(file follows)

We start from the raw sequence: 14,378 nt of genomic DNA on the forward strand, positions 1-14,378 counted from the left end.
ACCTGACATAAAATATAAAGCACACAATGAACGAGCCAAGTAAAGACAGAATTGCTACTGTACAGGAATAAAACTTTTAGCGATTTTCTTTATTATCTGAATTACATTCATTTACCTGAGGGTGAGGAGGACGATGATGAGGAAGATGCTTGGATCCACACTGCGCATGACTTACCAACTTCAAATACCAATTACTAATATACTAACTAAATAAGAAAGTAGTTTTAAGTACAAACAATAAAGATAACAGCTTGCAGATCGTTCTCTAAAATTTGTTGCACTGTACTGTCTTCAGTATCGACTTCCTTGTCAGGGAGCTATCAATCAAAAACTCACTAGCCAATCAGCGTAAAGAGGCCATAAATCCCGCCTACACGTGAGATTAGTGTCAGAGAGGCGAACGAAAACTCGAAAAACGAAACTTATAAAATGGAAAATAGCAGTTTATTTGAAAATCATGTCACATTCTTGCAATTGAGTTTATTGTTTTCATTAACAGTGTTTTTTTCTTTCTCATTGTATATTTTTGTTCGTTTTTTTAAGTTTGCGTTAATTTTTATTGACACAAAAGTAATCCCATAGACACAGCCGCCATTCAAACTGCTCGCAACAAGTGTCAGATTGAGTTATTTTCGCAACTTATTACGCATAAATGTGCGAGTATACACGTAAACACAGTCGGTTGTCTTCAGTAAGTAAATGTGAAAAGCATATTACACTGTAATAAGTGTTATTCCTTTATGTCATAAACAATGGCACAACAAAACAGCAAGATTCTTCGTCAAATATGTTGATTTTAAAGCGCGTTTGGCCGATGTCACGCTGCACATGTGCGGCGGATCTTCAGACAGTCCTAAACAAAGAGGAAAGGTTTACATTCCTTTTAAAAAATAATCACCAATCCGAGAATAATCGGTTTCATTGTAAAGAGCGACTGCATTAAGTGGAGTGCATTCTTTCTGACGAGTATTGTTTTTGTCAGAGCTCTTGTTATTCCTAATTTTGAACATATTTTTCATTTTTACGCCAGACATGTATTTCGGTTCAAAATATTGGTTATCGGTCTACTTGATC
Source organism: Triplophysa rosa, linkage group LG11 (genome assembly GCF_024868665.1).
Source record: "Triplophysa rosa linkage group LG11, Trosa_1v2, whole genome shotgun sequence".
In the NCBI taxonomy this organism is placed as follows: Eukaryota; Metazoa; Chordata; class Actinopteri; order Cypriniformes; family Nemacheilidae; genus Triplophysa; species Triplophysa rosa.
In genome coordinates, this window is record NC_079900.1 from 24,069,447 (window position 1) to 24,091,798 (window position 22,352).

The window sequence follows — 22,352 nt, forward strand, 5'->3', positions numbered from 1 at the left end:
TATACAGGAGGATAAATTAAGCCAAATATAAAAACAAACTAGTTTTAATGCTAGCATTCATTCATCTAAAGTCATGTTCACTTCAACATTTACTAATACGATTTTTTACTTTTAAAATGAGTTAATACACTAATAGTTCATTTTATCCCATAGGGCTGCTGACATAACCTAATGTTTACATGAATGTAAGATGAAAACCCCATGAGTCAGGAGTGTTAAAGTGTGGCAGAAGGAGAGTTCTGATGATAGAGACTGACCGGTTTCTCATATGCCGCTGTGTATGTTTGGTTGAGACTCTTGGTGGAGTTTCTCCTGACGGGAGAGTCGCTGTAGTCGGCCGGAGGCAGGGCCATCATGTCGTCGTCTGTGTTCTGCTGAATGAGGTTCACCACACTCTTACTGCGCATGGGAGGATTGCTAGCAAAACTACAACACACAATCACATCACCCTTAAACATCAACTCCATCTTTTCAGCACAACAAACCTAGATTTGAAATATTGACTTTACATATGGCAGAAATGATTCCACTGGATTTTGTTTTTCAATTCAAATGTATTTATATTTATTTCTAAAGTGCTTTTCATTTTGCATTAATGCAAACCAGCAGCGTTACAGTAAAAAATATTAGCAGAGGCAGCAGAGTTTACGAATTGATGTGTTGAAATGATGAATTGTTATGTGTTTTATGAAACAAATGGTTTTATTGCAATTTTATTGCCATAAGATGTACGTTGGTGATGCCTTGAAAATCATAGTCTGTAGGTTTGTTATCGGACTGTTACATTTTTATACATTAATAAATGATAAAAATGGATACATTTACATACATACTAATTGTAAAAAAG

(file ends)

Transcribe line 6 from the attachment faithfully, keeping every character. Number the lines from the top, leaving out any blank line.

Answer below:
In genome coordinates, this window is record NC_079900.1 from 24,069,447 (window position 1) to 24,091,798 (window position 22,352).